Autonomous watercraft completes its trip across the Pacific

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A company called Liquid Robotics has set a world record for the longest distance traveled by an autonomous vehicle, achieved when the company retrieved the first of its Wave Glider marine robots in Hervey Bay near Bundaberg, Queensland in Australia recently.

The trip taken by PacX (Pacific Crossing) Wave Glider “Papa Mau” saw the wave-powered craft travel 9,000 nautical miles (16,668 kilometers), a voyage that has taken the craft more than a year to complete. En route Papa Mau “navigated along a prescribed route under autonomous control collecting and transmitting unprecedented amounts of high-resolution ocean data never before available over these vast distances or timeframes.” The data collected will be made available via the company’s PacX Challenge, which hopes to promote new ocean research across a range of subjects.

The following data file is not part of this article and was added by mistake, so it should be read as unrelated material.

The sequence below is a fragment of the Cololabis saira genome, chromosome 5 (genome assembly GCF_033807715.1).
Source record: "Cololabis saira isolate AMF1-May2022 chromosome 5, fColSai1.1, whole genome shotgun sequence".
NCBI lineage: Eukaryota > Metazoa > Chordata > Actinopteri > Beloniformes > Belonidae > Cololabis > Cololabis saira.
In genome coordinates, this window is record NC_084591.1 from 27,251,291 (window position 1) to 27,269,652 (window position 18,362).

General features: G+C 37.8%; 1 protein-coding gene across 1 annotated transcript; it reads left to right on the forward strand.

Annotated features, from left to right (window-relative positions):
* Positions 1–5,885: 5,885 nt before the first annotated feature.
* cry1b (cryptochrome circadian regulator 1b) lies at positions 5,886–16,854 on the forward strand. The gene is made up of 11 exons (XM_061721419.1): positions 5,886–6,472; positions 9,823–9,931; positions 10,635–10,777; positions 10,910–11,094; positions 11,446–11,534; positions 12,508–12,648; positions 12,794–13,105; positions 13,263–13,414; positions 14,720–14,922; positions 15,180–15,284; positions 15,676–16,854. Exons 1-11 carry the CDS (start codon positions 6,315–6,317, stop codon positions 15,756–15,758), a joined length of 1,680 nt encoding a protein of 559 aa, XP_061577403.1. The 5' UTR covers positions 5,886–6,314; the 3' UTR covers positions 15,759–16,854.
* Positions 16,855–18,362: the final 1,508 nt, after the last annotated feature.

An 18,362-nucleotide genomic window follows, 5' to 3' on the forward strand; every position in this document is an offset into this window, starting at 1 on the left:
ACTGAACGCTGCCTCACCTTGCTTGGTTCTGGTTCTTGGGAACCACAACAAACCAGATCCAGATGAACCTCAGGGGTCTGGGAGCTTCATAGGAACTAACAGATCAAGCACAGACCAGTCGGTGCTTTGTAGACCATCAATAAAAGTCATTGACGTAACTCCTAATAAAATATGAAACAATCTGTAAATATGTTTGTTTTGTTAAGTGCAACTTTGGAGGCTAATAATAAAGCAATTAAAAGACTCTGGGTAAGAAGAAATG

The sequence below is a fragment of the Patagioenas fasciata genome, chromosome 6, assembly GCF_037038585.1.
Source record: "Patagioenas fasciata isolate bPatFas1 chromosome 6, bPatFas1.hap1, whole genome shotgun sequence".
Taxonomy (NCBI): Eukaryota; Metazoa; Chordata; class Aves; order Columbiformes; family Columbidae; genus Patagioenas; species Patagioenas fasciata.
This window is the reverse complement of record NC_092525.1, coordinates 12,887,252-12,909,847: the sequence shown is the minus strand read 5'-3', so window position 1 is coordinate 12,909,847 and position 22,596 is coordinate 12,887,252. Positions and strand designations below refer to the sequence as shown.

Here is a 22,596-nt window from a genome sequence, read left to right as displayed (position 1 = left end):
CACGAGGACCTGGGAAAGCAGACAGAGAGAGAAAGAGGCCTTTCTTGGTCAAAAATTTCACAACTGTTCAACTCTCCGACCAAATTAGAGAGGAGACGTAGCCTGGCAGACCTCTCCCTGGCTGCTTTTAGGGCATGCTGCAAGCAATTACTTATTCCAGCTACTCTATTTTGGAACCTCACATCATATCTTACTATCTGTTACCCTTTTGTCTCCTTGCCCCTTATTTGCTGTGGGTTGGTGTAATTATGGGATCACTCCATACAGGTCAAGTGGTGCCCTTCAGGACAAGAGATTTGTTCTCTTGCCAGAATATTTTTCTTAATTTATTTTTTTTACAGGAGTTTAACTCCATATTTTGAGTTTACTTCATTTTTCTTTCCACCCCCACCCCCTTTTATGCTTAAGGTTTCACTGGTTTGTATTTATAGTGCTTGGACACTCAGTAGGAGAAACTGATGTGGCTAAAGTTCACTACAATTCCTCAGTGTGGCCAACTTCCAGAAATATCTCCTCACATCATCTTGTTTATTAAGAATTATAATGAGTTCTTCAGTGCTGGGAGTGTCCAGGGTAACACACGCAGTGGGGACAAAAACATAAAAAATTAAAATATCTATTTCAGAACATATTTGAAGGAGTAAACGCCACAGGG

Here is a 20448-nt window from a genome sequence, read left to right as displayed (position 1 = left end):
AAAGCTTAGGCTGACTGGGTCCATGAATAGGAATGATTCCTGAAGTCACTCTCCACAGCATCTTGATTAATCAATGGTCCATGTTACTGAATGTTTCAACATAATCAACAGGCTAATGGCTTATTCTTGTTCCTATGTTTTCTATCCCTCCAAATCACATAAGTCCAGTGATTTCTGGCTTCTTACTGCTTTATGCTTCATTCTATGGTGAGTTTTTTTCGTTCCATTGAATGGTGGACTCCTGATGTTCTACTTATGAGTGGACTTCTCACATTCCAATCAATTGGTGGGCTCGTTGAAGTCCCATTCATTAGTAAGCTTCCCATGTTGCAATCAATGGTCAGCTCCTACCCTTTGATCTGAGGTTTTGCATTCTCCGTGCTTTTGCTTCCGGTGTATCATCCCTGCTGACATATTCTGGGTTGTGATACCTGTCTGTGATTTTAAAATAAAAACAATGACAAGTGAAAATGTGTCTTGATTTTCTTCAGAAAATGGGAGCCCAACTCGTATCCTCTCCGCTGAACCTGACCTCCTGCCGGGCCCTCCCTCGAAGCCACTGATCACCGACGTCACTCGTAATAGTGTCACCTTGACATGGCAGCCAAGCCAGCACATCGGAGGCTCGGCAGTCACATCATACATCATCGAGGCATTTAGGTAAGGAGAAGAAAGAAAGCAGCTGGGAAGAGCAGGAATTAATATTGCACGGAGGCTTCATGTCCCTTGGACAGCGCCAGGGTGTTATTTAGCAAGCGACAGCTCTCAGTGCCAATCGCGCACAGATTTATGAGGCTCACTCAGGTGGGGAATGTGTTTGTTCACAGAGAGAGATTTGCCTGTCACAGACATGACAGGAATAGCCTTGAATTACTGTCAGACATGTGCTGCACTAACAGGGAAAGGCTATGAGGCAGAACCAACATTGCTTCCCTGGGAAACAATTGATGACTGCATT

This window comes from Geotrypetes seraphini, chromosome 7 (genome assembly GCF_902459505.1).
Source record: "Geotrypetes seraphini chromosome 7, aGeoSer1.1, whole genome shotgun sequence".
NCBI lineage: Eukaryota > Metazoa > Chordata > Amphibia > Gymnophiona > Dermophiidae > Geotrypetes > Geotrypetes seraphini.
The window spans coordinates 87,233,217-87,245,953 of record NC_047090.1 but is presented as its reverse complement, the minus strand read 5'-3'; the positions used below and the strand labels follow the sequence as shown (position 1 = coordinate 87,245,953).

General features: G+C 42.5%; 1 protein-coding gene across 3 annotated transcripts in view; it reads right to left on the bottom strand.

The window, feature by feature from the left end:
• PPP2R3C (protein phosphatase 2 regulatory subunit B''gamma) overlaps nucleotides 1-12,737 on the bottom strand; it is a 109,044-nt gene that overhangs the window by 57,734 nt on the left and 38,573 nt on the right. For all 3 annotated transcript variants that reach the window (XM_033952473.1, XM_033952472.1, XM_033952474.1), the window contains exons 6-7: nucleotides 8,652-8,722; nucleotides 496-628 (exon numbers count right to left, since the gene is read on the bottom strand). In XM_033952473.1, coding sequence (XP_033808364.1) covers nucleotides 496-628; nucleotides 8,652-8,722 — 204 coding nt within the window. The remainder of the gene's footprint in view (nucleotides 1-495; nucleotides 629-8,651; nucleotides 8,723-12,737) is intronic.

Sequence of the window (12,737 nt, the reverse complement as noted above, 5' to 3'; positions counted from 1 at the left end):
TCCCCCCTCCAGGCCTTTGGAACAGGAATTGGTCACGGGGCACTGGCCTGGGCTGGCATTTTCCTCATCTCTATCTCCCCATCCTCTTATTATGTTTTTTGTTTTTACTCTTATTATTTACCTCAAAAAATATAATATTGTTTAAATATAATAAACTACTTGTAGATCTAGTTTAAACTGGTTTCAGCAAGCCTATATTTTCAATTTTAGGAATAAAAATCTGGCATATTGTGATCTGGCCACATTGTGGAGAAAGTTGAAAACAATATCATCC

Liquid Robotics CEO Bill Vass said “We set off on the PacX journey to demonstrate that Wave Glider technology could not only survive the high seas and a journey of this length, but more importantly, collect and transmit ocean data in real-time from the most remote portions of the Pacific Ocean. We’ve demonstrated delivery of ocean data services through the most challenging ocean conditions. Mission accomplished.”

Another of the Wave Glider robots is expected to fetch up in Australia in early 2013 and one of the two headed for Japan will be undergoing repairs before resuming its journey. Following those arrivals, lengthier research missions are planned for the robots.

Source: PopSci

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